The next year, they weren’t there anymore and I was like ‘hold on, obviously it didn’t work for them’. So I approached the carnival committee and said ‘I’m Rampage... we wanna be at Carnival’. I told them ‘Soul II Soul used to be there, that’s the open pitch and we want it’. So they had a meeting and they gave it to us. It was the perfect storm. So yeah, we set up at the top end and the only reason why is because I wanted it away from my house. Also, Westwood were playing at Carnival at the time, and I remembered that they faced their speakers down the street so I was like ‘we should probably do that, let’s face it towards Talbot Road’. So we set it up, aimed it down the street and 9,000 people turned up. I was really overwhelmed by the turnout, it was literally a roadblock.
Ms. Dynamite is another one. We had to change the barriers on our road because the crowd surge bent the barriers, to reinforced ones from the police! There’s so many of those little things you remember from over the years and you’re like ‘wow’. And you put it aside, and you move onto the next year.”
O: Rampage has an inimitable reputation for booking artists right before they blow up. What is it about emerging artists, and especially UK artists, that is so key to the Rampage sound?
M: “When Rampage first started, we had no legal station that played Black or urban music, which they called it back then. Rampage was going by choice, we were on a pirate radio station. So, everything’s kind of morphed along the way — it's completely organic.
"We had people like Skibadee on our stage as an MC, we embraced jungle which was UK music, we embraced garage, we were eventually on WNK as a legal station, and then we launched 1Xtra. By that point, we were at 60% UK music. But prior to garage, jungle, and all that music coming through, there wasn’t really enough music out there from UK artists to make it a majority. People were like ‘I wanna see Drake in concert. I wanna see Usher... Destiny’s Child’. All the way from the nineties it was all about US artists. All of sudden now, you’ve got your Stormzy’s, you’ve got your Pay As U Go, your So Solid’s, and so forth. So that organic shift in music that we embraced, music that we played, that radio show on 1Xtra that we were on, gave us that platform to help UK artists thrive.
"It’s really the culture of Carnival. The first time I ever DJ'd was on my uncle Master MC’s stage at Carnival, Rapattack. He let me and Richie P, when we were young, go and DJ on his set. Back in the day, I used to follow all the sounds and my mum and dad would take me there with my little brother, so we’re part of it. It’s our DNA. It’s something that I protect fiercely. Seani B has said it before, ‘we have nearly died for our culture’. Whether you’re in a stampede, or something’s gone wrong in a crowd, we’ve nearly died for our culture so we have to protect it as much as possible.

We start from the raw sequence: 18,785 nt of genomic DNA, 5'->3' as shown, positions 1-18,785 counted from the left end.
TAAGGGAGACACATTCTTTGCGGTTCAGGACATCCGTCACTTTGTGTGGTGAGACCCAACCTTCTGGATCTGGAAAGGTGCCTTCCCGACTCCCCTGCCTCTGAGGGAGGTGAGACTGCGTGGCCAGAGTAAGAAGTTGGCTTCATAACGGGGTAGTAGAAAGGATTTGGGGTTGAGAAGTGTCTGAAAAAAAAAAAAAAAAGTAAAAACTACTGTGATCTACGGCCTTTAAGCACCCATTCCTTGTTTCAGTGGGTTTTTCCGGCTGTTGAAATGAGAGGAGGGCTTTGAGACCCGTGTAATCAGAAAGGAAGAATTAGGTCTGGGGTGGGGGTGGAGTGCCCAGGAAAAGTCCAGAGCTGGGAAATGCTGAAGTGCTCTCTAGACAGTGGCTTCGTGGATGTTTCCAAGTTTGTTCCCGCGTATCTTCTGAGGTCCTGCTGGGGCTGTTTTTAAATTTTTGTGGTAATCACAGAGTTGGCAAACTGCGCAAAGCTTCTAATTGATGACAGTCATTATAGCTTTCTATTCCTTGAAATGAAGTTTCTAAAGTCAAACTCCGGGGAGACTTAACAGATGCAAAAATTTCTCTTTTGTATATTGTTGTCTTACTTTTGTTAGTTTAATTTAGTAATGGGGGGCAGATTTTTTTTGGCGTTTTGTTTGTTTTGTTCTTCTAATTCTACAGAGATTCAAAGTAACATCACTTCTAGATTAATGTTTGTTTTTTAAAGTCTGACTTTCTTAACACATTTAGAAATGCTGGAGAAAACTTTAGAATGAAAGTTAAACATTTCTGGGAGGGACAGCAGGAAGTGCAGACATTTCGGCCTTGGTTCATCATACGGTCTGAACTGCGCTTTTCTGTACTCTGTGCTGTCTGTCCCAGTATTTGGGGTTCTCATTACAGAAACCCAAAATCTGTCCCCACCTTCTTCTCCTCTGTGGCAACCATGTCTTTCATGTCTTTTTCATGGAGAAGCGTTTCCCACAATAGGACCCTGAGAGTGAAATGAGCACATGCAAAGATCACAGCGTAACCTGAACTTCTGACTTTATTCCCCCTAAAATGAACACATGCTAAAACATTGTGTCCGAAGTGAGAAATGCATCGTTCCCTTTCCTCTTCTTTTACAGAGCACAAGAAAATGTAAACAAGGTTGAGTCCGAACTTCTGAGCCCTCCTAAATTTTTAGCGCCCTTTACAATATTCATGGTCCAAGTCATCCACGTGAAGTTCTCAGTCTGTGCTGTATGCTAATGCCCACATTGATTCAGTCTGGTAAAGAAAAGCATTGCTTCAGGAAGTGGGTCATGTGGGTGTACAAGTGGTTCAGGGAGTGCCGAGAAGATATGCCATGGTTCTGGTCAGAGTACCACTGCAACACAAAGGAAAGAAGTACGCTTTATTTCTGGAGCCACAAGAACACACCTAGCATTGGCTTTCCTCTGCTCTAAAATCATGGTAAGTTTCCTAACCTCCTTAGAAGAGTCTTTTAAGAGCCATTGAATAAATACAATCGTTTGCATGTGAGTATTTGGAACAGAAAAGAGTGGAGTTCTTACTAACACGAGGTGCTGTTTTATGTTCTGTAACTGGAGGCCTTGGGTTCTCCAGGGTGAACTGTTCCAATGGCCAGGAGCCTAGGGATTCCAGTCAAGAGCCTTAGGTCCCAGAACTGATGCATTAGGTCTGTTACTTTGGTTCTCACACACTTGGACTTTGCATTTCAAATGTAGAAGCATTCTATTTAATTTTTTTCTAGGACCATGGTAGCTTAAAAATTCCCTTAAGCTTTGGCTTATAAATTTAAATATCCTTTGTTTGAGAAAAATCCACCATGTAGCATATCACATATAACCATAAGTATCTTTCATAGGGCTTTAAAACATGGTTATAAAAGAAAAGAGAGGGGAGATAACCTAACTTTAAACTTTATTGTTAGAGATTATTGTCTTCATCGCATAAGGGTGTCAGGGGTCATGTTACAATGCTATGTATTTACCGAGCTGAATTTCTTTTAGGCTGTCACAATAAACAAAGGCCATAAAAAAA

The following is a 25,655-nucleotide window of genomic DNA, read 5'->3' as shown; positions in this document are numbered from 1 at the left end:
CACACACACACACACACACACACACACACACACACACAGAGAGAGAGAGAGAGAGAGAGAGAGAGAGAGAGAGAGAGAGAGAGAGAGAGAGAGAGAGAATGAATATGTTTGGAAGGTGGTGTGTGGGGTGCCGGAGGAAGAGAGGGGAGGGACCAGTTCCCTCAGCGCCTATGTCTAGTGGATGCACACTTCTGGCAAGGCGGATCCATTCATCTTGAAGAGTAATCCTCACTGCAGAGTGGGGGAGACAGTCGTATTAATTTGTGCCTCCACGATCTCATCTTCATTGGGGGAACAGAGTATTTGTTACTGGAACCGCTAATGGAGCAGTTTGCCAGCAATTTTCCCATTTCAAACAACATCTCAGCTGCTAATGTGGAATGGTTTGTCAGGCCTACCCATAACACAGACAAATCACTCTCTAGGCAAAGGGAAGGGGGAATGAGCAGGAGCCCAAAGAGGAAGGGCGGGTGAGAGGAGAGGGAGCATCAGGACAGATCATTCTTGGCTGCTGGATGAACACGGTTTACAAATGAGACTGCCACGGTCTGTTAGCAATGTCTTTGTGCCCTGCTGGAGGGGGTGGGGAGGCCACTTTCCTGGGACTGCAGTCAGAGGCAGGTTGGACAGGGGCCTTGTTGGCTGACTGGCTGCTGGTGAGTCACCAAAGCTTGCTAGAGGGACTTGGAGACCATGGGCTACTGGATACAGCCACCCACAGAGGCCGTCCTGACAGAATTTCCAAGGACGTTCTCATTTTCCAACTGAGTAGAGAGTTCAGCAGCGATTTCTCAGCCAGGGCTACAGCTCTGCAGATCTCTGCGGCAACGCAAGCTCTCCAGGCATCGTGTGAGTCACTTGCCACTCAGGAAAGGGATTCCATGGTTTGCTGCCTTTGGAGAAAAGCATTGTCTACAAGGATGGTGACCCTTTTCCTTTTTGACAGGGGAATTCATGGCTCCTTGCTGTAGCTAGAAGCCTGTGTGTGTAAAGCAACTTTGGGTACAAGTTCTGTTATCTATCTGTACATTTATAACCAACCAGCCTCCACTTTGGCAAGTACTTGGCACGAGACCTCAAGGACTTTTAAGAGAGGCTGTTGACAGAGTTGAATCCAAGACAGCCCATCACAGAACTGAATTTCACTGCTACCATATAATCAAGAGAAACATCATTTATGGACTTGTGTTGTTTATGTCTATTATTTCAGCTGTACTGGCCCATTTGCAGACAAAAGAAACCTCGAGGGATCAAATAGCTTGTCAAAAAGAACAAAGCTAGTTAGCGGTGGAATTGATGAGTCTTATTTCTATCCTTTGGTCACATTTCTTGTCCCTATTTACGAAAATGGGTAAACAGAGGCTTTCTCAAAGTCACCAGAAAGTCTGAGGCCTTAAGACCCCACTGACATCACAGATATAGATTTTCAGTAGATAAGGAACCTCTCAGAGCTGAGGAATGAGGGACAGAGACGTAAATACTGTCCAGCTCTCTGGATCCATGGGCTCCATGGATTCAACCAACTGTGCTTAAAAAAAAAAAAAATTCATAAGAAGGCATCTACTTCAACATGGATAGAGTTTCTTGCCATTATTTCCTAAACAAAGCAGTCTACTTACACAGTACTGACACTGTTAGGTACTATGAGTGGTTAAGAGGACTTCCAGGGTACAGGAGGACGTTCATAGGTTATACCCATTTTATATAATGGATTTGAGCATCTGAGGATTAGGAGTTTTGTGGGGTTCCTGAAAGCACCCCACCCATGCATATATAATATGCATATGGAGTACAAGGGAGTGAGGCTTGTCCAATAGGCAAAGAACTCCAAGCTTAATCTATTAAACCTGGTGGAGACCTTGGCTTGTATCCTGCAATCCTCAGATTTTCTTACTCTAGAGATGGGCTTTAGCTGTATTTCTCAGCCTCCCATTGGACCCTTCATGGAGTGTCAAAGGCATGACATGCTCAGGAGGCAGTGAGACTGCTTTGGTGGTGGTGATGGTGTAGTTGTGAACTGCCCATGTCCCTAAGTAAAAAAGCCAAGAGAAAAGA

"Bashy said a very emotional thing to us recently. He grew up in West London and the day he first performed on our stage, he said on the microphone, ‘I used to be standing over there in the corner and here I am now in front of 15-20,000 people’, and that, for me, made Carnival worth doing every single year. Just to hear him say that, it’s worth it. Because now, I can fly from Florida to London and not play a single US artist, and we can DJ all day in front of 20,000 people with UK artists because we have our own culture now.”
O: We’ve heard Rampage are partnering with Amazon Music +44 to stream live from Carnival this year. Can you tell us a bit more about that?
M: “We’ve done streams before and it always goes down great, so it’s something we want to keep offering. For those that are watching online, it will kind of be like a television programme where we’ll cut away live to interviews and DJ sets, almost like a red button affair. So it’s not just looking at the crowd at the MCs and that, it’s a lot more going on. If there’s an act on stage, you might want to hear from them and what’s going on, so we’ve got some people interviewing and all that while we’re at the front of house.
"We’ve also got massive plans for next year’s Carnival, which will be something groundbreaking. We’re going to be experimenting with it around Christmas time with the whole streaming side of things, but it’ll be a lot more interactive. We’re also looking to do our own Rampage festival in the future, as well as another Carnival Classics next year!”
O: What are you most looking forward to and hoping for from 2023’s carnival?
M: “I’m hoping that, and this is going to sound really bizarre, I’m hoping that we actually get our flowers. And why I say that is Reading festival, Glastonbury, all these functions don’t have to look for a sponsor. They don’t have to negotiate. And after 30 years of doing this, investing 1.8 million over 30 years in a free party for our culture, I think companies and sponsors can actually step up and say, ‘this is something we need to do'. As opposed to just ‘this is the flavour of the moment, we need to get our brand out so let’s sponsor it for one year.
"You know, Rampage costs £80,000 to 90,000 every year to do, and those are the things going on behind the scenes that we do without batting an eyelid. So for me, just give us a bunch of flowers.”
[This conversation has been edited for length and clarity]
Plan your 2023 Carnival movements with this interactive map of 36 sound systems, three live stages, and more.